Contaldi Felice, Cappetta Elisa, Esposito Salvatore


Genomic estimated breeding values (GEBVs), Machine learning, Next-generation breeding, Single-nucleotide polymorphisms (SNPs), Stacks, rrBLUP

Pathology Pathology

[Technical, operational, and regulatory considerations for the adoption of digital and computational pathology].

In Der Pathologe

BACKGROUND : Innovative information technologies open new possibilities for diagnostics and promise to improve patient care. However, the integration of data- and computing-intensive procedures into diagnostic workflows also poses risks and considerable challenges for pathologists.

OBJECTIVES : Considering technical, operational, and regulatory aspects, we present a holistic and systematic approach for the adoption of digital and computational pathology.

MATERIAL AND METHODS : We discuss challenges for the implementation of computational diagnostic procedures and analyze regulatory frameworks for risk-based assessment and monitoring of software as an in vitro diagnostic device. Applying regulatory science, we develop an approach to streamline adoption of digital workflows in pathology.

RESULTS : Data- and computing-intensive workflows in digital pathology are complex and underscore the need for computational and regulatory science as a central part of pathological diagnostics. To promote the adoption of computational diagnostics, we have founded an interdisciplinary initiative (the Alliance) that focuses on regulatory research in the field of digital pathology and works closely with a number of expert and interest groups on the precompetitive development of standards for computational workflows.

DISCUSSION : The inclusion of different stakeholder groups and the coordination of technical, operational, and regulatory aspects is necessary to maintain the balance between progress and safety in diagnostics and to make innovations quickly and safely available for patient care.

Herrmann Markus D, Lennerz Jochen K


Artificial intelligence, In vitro diagnostics, Machine learning, Quality assurance, Regulatory science

General General

Borderline personality disorder classification based on brain network measures during emotion regulation.

In European archives of psychiatry and clinical neuroscience

Borderline Personality Disorder (BPD) is characterized by an increased emotional sensitivity and dysfunctional capacity to regulate emotions. While amygdala and prefrontal cortex interactions are regarded as the critical neural mechanisms underlying these problems, the empirical evidence hereof is inconsistent. In the current study, we aimed to systematically test different properties of brain connectivity and evaluate the predictive power to detect borderline personality disorder. Patients with borderline personality disorder (n = 51), cluster C personality disorder (n = 26) and non-patient controls (n = 44), performed an fMRI emotion regulation task. Brain network analyses focused on two properties of task-related connectivity: phasic refers to task-event dependent changes in connectivity, while tonic was defined as task-stable background connectivity. Three different network measures were estimated (strength, local efficiency, and participation coefficient) and entered as separate models in a nested cross-validated linear support vector machine classification analysis. Borderline personality disorder vs. non-patient controls classification showed a balanced accuracy of 55%, which was not significant under a permutation null-model, p = 0.23. Exploratory analyses did indicate that the tonic strength model was the highest performing model (balanced accuracy 62%), and the amygdala was one of the most important features. Despite being one of the largest data-sets in the field of BPD fMRI research, the sample size may have been limited for this type of classification analysis. The results and analytic procedures do provide starting points for future research, focusing on network measures of tonic connectivity, and potentially focusing on subgroups of BPD.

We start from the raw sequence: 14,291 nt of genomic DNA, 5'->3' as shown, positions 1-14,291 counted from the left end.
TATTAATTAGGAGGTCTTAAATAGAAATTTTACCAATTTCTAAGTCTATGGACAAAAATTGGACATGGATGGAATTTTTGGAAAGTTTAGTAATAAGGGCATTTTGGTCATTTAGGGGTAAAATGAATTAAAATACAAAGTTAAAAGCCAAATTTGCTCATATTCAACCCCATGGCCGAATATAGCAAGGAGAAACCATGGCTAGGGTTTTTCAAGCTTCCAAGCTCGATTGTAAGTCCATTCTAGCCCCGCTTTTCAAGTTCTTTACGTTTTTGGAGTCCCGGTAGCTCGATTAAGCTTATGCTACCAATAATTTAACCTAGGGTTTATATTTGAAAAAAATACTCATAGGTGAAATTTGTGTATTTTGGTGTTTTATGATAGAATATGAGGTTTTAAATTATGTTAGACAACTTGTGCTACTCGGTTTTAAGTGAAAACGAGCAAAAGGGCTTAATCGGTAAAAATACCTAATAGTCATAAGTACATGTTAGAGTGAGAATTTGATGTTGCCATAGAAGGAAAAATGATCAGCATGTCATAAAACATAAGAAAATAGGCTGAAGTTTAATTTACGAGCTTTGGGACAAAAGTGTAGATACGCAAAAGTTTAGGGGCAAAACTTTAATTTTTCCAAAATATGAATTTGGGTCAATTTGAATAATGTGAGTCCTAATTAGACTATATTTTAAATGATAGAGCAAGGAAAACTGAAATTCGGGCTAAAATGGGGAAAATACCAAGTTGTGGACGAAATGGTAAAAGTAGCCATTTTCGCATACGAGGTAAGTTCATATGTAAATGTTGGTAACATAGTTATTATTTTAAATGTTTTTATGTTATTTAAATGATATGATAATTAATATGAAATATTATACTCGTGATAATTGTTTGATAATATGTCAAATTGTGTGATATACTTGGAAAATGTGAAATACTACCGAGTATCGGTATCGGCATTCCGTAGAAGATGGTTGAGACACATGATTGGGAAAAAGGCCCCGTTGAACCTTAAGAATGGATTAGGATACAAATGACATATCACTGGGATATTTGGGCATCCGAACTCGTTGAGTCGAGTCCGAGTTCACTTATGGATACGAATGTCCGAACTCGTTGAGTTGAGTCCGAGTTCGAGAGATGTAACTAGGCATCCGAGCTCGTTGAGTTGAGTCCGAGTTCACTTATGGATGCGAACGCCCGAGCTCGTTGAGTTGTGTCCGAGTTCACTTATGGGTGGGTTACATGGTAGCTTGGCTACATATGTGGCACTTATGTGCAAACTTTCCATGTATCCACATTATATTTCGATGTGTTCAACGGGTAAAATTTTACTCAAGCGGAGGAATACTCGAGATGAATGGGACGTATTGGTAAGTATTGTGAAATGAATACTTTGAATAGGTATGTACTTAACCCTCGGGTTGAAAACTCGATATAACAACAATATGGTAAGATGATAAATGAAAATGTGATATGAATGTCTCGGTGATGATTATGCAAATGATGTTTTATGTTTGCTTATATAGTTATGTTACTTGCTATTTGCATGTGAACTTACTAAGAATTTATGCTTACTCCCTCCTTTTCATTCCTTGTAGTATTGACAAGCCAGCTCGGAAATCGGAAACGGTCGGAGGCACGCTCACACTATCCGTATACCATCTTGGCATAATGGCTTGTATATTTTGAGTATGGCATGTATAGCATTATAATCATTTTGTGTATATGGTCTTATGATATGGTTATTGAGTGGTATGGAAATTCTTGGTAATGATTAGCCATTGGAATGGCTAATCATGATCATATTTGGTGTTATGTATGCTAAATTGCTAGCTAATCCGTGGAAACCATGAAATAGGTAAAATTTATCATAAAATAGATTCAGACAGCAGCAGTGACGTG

Cremers Henk, van Zutphen Linda, Duken Sascha, Domes Gregor, Sprenger Andreas, Waldorp Lourens, Arntz Arnoud


Borderline personality disorder, Classification, Machine learning, Network measures, Networks analysis, Phasic vs. tonic brain connectivity